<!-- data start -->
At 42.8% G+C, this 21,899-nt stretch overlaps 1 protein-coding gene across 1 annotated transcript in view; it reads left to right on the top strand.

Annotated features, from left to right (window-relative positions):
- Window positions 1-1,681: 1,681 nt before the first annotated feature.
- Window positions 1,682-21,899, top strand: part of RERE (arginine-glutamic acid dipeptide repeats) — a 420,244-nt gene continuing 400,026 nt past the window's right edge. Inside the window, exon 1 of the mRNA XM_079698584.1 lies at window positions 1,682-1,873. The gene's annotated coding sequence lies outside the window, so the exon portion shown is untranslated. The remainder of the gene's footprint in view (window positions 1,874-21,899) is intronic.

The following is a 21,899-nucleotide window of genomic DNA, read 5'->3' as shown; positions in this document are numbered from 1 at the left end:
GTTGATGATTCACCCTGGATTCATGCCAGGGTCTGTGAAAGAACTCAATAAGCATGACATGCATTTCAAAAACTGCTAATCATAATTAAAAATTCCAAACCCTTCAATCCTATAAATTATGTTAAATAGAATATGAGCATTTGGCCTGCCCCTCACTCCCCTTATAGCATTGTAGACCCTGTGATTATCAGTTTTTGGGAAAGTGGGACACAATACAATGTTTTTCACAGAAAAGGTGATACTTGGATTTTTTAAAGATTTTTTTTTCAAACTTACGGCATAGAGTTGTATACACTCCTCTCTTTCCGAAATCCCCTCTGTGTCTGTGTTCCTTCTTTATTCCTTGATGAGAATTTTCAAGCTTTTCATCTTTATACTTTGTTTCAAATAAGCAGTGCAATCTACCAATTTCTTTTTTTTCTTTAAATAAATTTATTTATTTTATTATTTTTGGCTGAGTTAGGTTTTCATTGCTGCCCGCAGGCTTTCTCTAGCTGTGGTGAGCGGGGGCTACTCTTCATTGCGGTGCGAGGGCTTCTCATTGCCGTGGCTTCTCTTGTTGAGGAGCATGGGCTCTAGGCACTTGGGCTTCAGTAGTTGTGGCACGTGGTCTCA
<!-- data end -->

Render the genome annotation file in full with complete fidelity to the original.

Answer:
At 42.8% G+C, this 21,899-nt stretch overlaps 1 protein-coding gene across 1 annotated transcript in view; it reads left to right on the top strand.

Annotated features, from left to right (window-relative positions):
- Window positions 1-1,681: 1,681 nt before the first annotated feature.
- Window positions 1,682-21,899, top strand: part of RERE (arginine-glutamic acid dipeptide repeats) — a 420,244-nt gene continuing 400,026 nt past the window's right edge. Inside the window, exon 1 of the mRNA XM_079698584.1 lies at window positions 1,682-1,873. The gene's annotated coding sequence lies outside the window, so the exon portion shown is untranslated. The remainder of the gene's footprint in view (window positions 1,874-21,899) is intronic.

The following is a 21,899-nucleotide window of genomic DNA, read 5'->3' as shown; positions in this document are numbered from 1 at the left end:
GTTGATGATTCACCCTGGATTCATGCCAGGGTCTGTGAAAGAACTCAATAAGCATGACATGCATTTCAAAAACTGCTAATCATAATTAAAAATTCCAAACCCTTCAATCCTATAAATTATGTTAAATAGAATATGAGCATTTGGCCTGCCCCTCACTCCCCTTATAGCATTGTAGACCCTGTGATTATCAGTTTTTGGGAAAGTGGGACACAATACAATGTTTTTCACAGAAAAGGTGATACTTGGATTTTTTAAAGATTTTTTTTTCAAACTTACGGCATAGAGTTGTATACACTCCTCTCTTTCCGAAATCCCCTCTGTGTCTGTGTTCCTTCTTTATTCCTTGATGAGAATTTTCAAGCTTTTCATCTTTATACTTTGTTTCAAATAAGCAGTGCAATCTACCAATTTCTTTTTTTTCTTTAAATAAATTTATTTATTTTATTATTTTTGGCTGAGTTAGGTTTTCATTGCTGCCCGCAGGCTTTCTCTAGCTGTGGTGAGCGGGGGCTACTCTTCATTGCGGTGCGAGGGCTTCTCATTGCCGTGGCTTCTCTTGTTGAGGAGCATGGGCTCTAGGCACTTGGGCTTCAGTAGTTGTGGCACGTGGTCTCA